David Flores was released from the Polk County jail yesterday, more than two years after a Polk County district judge ordered a new murder trial for him.
Flores was convicted in 1997 for the shooting death of Phyllis Davis in 1996, but no physical evidence linked him to the crime, and a lengthy investigation by the Des Moines Register turned up plenty of reasons to question his conviction.
Seven people largely debunked the shooting scenario laid out by prosecutors in 1997, who contended Flores was alone in a sport utility vehicle when bank executive Phyllis Davis was shot to death. Three of the people who cast doubt were men in the other car involved.
In addition, three independent witnesses linked someone else to the accidental shooting of Davis, and prosecutors withheld an FBI report pointing to that other suspect from Flores’ defense attorneys.
Although much of this exculpatory evidence was in the public domain in the summer of 2008, Flores had to wait until December 2009 for a judge to order a new murder trial for him. The Iowa Court of Appeals upheld that ruling in the spring of 2011. I don’t understand why it took so long for Flores to be released pending his new trial. Lee Rood reported in today’s Des Moines Register,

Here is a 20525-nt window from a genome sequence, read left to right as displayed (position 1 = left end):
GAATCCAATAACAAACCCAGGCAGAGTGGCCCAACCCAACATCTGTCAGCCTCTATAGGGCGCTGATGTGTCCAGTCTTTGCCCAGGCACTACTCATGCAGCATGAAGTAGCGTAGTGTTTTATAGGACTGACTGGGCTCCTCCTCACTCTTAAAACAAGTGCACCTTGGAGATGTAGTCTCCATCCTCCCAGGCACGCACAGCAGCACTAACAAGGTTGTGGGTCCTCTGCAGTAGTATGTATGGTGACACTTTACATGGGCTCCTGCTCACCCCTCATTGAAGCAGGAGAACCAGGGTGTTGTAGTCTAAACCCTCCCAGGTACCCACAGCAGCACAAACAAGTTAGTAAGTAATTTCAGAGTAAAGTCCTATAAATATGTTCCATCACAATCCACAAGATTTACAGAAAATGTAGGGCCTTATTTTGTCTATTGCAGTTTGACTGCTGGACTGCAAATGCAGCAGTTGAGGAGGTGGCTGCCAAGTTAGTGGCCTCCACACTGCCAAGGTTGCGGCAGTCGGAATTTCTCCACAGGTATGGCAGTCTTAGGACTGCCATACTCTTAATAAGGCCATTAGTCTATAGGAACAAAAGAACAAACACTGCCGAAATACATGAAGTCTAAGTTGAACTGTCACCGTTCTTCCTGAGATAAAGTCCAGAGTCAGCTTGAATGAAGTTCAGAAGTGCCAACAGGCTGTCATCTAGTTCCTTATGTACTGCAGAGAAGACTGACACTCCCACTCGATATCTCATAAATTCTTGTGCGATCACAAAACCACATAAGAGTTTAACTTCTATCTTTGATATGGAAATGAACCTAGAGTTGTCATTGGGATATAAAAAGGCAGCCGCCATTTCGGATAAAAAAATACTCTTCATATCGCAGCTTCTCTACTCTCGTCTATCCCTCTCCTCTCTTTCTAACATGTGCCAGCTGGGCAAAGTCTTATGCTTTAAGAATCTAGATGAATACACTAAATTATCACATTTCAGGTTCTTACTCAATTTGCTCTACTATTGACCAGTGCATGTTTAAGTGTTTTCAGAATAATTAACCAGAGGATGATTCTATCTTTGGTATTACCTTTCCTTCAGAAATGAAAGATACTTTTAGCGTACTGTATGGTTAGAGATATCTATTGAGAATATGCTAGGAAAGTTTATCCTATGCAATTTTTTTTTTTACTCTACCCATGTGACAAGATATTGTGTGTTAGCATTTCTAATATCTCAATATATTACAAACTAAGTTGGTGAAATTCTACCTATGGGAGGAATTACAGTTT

Flores, who faces a new trial May 7 in the slaying of bank executive Phyllis Davis, embraced his tearful parents and longtime friends outside the jail about 9:30 a.m. Friday. A Winterset bail bond company was able to secure enough cash and collateral to post 10 percent of Flores’ hefty $500,000 bond.
Flores’ backers, mostly from the inner city, exhibited uncommon faith in the innocence of the former Fort Madison State Penitentiary inmate. They raised cash, sold a car and signed over equity in their homes to see him freed before trial. Several came to the jail as early as midnight Thursday, when the family had hoped to have him released with little fanfare. A paperwork glitch kept Flores behind bars until Friday morning.
“I’m tired of what I’ve been through, and more than that I’m tired of what my family has been through,” Flores, 35, said. “I want to go in there and prove my innocence.”
Flores said the one thought driving his fight for freedom more than any other was the desire to spend time with his 16-year-old son. David Flores Jr. was an infant when his father was convicted in 1997 in connection with the gunfight in traffic that left Davis dead.
In fact, Flores doesn’t need to prove his innocence. The burden is on the prosecution to prove his guilt beyond all reasonable doubt. It doesn’t reflect well on our legal system that someone convicted under questionable circumstances spent nearly two and a half additional years behind bars after a judge found compelling reasons to order a new trial.